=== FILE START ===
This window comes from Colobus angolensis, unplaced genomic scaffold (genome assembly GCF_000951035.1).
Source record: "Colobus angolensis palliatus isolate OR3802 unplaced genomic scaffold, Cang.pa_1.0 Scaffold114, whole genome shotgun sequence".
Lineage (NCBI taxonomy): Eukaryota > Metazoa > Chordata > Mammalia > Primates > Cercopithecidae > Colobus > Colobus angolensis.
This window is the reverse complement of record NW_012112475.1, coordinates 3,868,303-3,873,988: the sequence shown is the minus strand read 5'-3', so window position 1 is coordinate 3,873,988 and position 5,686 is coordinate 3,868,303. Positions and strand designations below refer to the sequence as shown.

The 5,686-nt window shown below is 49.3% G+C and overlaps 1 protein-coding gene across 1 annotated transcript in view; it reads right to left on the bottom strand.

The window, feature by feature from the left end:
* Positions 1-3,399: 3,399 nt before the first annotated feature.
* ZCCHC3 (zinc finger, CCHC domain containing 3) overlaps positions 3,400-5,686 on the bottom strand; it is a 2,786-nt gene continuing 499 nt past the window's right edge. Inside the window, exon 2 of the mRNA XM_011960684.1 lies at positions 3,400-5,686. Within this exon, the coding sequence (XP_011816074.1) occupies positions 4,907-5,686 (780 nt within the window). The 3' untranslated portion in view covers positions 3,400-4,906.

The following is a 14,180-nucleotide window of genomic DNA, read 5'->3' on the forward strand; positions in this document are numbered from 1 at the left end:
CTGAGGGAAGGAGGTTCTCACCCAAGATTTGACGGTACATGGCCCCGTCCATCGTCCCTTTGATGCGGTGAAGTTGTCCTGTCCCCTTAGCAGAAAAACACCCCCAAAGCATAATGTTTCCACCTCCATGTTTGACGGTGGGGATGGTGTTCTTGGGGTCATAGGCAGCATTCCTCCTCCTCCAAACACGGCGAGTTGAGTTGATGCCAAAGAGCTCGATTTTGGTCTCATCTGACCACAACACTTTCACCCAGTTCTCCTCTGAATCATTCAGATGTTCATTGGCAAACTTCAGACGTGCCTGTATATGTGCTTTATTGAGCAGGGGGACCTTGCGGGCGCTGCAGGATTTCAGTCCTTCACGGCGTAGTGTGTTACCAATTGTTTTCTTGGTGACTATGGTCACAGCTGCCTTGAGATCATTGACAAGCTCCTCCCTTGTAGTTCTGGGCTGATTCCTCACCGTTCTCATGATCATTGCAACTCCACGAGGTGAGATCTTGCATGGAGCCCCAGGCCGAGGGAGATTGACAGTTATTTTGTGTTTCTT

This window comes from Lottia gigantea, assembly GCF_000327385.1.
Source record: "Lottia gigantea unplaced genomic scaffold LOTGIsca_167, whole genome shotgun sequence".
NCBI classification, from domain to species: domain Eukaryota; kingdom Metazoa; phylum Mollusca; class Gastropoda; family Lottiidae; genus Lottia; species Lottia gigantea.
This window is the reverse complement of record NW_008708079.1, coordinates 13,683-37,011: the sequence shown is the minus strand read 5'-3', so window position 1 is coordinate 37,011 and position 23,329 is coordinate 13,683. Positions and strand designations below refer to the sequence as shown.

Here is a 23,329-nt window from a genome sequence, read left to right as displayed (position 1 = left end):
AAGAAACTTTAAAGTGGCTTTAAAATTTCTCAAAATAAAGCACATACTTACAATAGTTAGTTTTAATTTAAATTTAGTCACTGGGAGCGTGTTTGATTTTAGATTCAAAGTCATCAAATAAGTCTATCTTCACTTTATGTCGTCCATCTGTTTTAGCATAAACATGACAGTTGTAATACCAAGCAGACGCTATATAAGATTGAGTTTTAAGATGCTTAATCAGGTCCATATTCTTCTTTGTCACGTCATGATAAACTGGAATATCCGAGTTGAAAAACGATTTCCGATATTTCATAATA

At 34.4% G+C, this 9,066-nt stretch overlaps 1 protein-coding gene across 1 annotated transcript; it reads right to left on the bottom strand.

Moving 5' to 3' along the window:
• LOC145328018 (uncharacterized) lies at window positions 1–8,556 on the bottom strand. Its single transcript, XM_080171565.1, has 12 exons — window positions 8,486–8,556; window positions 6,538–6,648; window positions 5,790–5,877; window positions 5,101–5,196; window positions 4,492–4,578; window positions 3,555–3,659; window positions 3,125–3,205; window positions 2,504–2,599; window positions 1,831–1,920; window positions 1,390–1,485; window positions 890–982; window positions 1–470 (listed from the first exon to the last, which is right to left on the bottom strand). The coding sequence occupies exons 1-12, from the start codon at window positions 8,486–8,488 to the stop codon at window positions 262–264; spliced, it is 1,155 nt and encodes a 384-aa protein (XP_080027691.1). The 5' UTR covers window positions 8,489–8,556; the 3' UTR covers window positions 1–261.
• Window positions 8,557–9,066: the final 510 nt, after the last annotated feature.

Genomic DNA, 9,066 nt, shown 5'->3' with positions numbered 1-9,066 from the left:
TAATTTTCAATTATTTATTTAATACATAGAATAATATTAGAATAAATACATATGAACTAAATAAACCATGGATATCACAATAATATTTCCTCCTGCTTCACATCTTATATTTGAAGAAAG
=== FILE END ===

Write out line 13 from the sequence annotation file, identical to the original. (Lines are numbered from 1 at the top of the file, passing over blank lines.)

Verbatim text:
NCBI classification, from domain to species: domain Eukaryota; kingdom Metazoa; phylum Mollusca; class Gastropoda; family Lottiidae; genus Lottia; species Lottia gigantea.